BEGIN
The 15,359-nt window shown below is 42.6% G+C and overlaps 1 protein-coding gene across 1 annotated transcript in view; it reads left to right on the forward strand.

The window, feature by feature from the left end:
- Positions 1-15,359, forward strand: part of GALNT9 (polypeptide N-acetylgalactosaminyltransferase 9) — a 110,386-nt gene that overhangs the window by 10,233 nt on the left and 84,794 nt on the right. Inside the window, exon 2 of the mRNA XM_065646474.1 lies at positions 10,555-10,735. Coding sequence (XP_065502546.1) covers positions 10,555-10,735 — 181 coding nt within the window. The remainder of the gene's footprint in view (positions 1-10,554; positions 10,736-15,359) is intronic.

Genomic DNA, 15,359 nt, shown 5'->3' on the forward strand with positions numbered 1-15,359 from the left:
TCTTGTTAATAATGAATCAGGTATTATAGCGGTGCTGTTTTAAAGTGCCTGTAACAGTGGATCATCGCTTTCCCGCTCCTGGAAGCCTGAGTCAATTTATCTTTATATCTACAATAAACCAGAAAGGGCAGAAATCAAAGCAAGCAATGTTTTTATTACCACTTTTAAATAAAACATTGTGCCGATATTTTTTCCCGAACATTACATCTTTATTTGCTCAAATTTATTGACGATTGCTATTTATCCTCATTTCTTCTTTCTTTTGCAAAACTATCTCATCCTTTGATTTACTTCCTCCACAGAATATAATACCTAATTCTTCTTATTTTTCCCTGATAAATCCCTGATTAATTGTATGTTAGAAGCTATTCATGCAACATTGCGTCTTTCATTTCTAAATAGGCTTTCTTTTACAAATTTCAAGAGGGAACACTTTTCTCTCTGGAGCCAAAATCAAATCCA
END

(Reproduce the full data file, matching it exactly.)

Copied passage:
The 15,359-nt window shown below is 42.6% G+C and overlaps 1 protein-coding gene across 1 annotated transcript in view; it reads left to right on the forward strand.

The window, feature by feature from the left end:
- Positions 1-15,359, forward strand: part of GALNT9 (polypeptide N-acetylgalactosaminyltransferase 9) — a 110,386-nt gene that overhangs the window by 10,233 nt on the left and 84,794 nt on the right. Inside the window, exon 2 of the mRNA XM_065646474.1 lies at positions 10,555-10,735. Coding sequence (XP_065502546.1) covers positions 10,555-10,735 — 181 coding nt within the window. The remainder of the gene's footprint in view (positions 1-10,554; positions 10,736-15,359) is intronic.

Genomic DNA, 15,359 nt, shown 5'->3' on the forward strand with positions numbered 1-15,359 from the left:
TCTTGTTAATAATGAATCAGGTATTATAGCGGTGCTGTTTTAAAGTGCCTGTAACAGTGGATCATCGCTTTCCCGCTCCTGGAAGCCTGAGTCAATTTATCTTTATATCTACAATAAACCAGAAAGGGCAGAAATCAAAGCAAGCAATGTTTTTATTACCACTTTTAAATAAAACATTGTGCCGATATTTTTTCCCGAACATTACATCTTTATTTGCTCAAATTTATTGACGATTGCTATTTATCCTCATTTCTTCTTTCTTTTGCAAAACTATCTCATCCTTTGATTTACTTCCTCCACAGAATATAATACCTAATTCTTCTTATTTTTCCCTGATAAATCCCTGATTAATTGTATGTTAGAAGCTATTCATGCAACATTGCGTCTTTCATTTCTAAATAGGCTTTCTTTTACAAATTTCAAGAGGGAACACTTTTCTCTCTGGAGCCAAAATCAAATCCA